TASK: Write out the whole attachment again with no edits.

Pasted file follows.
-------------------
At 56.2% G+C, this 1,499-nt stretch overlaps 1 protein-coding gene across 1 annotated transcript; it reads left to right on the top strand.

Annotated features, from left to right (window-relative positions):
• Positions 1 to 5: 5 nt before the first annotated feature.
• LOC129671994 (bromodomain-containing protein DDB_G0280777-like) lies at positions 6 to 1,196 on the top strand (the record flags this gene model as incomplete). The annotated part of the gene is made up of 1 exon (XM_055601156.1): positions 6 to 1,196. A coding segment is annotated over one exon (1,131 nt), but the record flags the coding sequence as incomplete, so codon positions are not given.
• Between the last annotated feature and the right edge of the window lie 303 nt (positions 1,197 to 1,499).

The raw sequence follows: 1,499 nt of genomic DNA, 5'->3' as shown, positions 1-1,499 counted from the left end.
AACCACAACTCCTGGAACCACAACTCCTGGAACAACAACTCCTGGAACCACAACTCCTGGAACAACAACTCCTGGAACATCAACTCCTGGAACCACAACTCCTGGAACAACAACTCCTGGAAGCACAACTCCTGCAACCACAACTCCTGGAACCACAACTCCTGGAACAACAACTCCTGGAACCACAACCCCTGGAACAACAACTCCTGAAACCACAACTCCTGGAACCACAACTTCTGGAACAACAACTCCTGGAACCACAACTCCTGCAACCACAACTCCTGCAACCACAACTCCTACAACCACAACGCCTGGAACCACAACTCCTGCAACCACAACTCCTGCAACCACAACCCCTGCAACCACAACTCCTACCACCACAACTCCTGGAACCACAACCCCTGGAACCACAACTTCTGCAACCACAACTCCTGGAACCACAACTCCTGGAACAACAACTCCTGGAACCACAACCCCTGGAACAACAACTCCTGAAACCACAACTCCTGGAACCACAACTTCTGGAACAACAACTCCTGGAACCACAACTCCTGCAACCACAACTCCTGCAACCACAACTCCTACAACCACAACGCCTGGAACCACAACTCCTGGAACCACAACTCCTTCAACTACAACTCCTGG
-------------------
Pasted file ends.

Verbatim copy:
At 56.2% G+C, this 1,499-nt stretch overlaps 1 protein-coding gene across 1 annotated transcript; it reads left to right on the top strand.

Annotated features, from left to right (window-relative positions):
• Positions 1 to 5: 5 nt before the first annotated feature.
• LOC129671994 (bromodomain-containing protein DDB_G0280777-like) lies at positions 6 to 1,196 on the top strand (the record flags this gene model as incomplete). The annotated part of the gene is made up of 1 exon (XM_055601156.1): positions 6 to 1,196. A coding segment is annotated over one exon (1,131 nt), but the record flags the coding sequence as incomplete, so codon positions are not given.
• Between the last annotated feature and the right edge of the window lie 303 nt (positions 1,197 to 1,499).

The raw sequence follows: 1,499 nt of genomic DNA, 5'->3' as shown, positions 1-1,499 counted from the left end.
AACCACAACTCCTGGAACCACAACTCCTGGAACAACAACTCCTGGAACCACAACTCCTGGAACAACAACTCCTGGAACATCAACTCCTGGAACCACAACTCCTGGAACAACAACTCCTGGAAGCACAACTCCTGCAACCACAACTCCTGGAACCACAACTCCTGGAACAACAACTCCTGGAACCACAACCCCTGGAACAACAACTCCTGAAACCACAACTCCTGGAACCACAACTTCTGGAACAACAACTCCTGGAACCACAACTCCTGCAACCACAACTCCTGCAACCACAACTCCTACAACCACAACGCCTGGAACCACAACTCCTGCAACCACAACTCCTGCAACCACAACCCCTGCAACCACAACTCCTACCACCACAACTCCTGGAACCACAACCCCTGGAACCACAACTTCTGCAACCACAACTCCTGGAACCACAACTCCTGGAACAACAACTCCTGGAACCACAACCCCTGGAACAACAACTCCTGAAACCACAACTCCTGGAACCACAACTTCTGGAACAACAACTCCTGGAACCACAACTCCTGCAACCACAACTCCTGCAACCACAACTCCTACAACCACAACGCCTGGAACCACAACTCCTGGAACCACAACTCCTTCAACTACAACTCCTGG